The game of telephone begins with one person saying one phrase to another person’s ear, and the person passing it on to the next until the very last person hears the phrase. Quite often, the last person says something completely different from the original phrase. The end result is the hilarious difference between the original phrase and the final phrase. However in the office, this is not a scenario — barriers to communication — we want.
Miscommunication in the workplace is something to avoid, especially because it causes confusion and uneven expectations. Practice clear communication. Two people may have completely different interpretations of the same message. Communication is one of the most important workplace skills to have. Communication can always be improved upon.
As you communicate, you have to consider all components of communication. The components of communication involve you, the audience, the content of the message and the delivery method of the message.
Here are tips for clear communication:
-Pick the appropriate way to communicate your message.
-Simplify the message.
-Have a conversation with all involved parties to listen and understand the message.
-Send an email following up if there was an in-person discussion.
-Proofread your message.
-Know your audience.
Becoming a clear communicator takes a conscious effort to evaluate your personal communication style and ensuring that everyone around you understands it.
Great communication in the workplace yields benefits too, where the employer and employee benefit as well. The benefits of clear communication are:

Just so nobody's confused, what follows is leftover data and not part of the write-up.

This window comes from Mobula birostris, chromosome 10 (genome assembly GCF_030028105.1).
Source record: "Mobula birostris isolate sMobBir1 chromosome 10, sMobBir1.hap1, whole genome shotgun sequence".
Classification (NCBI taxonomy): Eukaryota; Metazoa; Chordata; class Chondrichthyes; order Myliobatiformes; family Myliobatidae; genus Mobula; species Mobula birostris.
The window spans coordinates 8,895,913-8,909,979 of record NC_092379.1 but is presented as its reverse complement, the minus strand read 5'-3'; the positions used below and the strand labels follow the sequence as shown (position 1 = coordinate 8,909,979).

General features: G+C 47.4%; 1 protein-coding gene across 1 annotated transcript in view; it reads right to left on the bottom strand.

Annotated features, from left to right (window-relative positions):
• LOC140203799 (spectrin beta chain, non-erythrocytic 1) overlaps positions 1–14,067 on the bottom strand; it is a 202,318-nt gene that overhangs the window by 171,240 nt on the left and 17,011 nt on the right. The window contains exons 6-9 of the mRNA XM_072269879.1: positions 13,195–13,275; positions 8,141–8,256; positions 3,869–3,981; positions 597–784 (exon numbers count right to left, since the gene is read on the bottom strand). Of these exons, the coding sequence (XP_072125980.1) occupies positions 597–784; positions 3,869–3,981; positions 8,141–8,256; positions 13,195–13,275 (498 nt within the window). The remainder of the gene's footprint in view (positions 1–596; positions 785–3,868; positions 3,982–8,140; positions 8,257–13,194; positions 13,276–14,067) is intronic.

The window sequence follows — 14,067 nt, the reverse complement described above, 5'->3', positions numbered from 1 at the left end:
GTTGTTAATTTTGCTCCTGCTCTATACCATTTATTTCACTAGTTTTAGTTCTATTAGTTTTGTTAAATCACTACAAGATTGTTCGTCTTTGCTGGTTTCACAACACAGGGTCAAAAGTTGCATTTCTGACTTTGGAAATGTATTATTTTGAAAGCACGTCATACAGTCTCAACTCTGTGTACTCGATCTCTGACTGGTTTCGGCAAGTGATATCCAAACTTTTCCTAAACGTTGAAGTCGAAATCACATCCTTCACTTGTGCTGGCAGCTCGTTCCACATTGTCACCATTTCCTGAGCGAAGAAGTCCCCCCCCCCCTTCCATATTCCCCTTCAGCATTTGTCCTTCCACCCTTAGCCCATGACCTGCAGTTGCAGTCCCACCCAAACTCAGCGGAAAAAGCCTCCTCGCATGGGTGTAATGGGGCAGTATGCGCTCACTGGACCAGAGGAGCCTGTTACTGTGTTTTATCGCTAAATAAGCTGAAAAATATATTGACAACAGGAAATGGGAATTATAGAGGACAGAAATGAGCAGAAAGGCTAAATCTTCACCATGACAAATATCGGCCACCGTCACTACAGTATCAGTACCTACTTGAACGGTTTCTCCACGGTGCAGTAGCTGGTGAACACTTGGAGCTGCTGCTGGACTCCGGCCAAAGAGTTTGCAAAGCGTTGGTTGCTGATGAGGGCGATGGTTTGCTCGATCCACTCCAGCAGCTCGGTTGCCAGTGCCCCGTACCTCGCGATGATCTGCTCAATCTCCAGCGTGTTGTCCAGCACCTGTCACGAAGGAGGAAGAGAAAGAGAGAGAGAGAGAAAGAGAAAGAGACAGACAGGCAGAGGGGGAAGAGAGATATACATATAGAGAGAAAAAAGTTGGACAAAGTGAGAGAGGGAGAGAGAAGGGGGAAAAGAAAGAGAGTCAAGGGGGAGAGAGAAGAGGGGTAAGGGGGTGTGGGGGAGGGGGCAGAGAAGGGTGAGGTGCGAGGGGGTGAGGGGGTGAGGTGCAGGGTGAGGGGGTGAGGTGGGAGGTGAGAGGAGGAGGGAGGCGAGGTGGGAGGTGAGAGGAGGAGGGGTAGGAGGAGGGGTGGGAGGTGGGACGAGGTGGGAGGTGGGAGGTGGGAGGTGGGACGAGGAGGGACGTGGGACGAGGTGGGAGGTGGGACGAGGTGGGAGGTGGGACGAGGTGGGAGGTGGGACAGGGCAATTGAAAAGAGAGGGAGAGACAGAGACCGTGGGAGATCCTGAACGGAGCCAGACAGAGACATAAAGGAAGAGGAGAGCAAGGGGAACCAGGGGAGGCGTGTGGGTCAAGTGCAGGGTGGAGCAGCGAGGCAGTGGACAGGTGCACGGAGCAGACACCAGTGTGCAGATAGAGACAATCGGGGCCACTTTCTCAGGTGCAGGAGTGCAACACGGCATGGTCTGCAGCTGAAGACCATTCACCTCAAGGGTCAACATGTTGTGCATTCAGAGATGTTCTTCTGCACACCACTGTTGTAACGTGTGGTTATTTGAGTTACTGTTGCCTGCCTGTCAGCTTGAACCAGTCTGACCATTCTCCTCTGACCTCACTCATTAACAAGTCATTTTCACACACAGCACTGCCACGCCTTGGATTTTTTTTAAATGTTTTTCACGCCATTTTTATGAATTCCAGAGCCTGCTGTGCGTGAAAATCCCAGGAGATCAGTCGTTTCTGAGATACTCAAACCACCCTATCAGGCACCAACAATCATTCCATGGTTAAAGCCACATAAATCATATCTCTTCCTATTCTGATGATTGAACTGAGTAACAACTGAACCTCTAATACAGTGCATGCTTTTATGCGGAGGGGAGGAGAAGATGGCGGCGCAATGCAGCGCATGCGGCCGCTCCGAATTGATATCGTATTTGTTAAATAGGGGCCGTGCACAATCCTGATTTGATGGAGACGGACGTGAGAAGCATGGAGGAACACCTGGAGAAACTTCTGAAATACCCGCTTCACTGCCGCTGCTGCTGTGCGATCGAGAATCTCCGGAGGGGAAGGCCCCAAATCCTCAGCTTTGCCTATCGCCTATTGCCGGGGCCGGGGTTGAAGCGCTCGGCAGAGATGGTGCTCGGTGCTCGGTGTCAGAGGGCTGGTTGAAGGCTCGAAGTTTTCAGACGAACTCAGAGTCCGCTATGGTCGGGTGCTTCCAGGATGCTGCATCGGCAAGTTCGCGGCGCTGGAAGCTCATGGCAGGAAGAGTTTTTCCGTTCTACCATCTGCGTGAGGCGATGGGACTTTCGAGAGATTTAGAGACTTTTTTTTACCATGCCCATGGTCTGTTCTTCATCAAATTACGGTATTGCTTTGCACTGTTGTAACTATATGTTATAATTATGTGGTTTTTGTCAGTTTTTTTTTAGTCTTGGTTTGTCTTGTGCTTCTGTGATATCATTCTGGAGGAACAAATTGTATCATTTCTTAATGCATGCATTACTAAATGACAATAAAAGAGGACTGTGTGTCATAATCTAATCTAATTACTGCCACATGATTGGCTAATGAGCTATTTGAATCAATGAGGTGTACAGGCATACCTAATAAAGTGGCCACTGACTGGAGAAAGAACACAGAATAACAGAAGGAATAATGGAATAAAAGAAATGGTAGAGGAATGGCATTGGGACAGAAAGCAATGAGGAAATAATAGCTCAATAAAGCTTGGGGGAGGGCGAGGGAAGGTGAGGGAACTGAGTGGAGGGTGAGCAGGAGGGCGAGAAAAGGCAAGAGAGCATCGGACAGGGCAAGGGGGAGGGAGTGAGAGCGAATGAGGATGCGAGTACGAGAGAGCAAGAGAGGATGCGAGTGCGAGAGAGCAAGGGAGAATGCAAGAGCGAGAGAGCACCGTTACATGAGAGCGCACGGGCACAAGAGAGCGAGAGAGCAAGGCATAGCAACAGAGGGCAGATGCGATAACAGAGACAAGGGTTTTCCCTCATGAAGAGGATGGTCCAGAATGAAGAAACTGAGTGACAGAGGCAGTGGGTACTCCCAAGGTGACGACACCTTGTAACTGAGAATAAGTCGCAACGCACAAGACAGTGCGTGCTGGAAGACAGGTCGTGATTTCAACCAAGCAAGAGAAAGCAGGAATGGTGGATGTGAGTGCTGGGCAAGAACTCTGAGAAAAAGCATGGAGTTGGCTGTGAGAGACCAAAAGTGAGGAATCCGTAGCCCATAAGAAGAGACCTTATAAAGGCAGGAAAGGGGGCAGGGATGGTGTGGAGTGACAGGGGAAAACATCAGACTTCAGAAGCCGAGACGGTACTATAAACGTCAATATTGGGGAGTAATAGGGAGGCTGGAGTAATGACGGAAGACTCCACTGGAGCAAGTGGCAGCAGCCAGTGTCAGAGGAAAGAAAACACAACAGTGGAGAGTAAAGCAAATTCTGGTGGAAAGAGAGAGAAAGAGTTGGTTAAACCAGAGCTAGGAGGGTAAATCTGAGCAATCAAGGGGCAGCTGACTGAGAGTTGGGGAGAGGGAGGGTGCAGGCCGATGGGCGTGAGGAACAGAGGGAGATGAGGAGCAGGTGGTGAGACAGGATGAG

-Enhanced relationships in the office
Not only do you have to think about how you communicate the message, but you should also consider your nonverbal communication as well – in particular, your attitude and body language. Portray calm, confident body language, with gestures that indicate that you’re listening and acknowledging the message.
Having great communication in the workplace is a work in progress. To promote effective communication at work, you could try asking someone for a personal critique session on areas to improve on. You could also hold team building activities at work that help foster and develop trust and communication at work. Have team or individual meetings to help foster the messages as well.
Great communication takes time and effort, but the rewards are well worth it!
Elaine Nghiem is part of the GovLoop Featured Contributor program, where we feature articles by government voices from all across the country (and world!). To see more Featured Contributor posts, click here.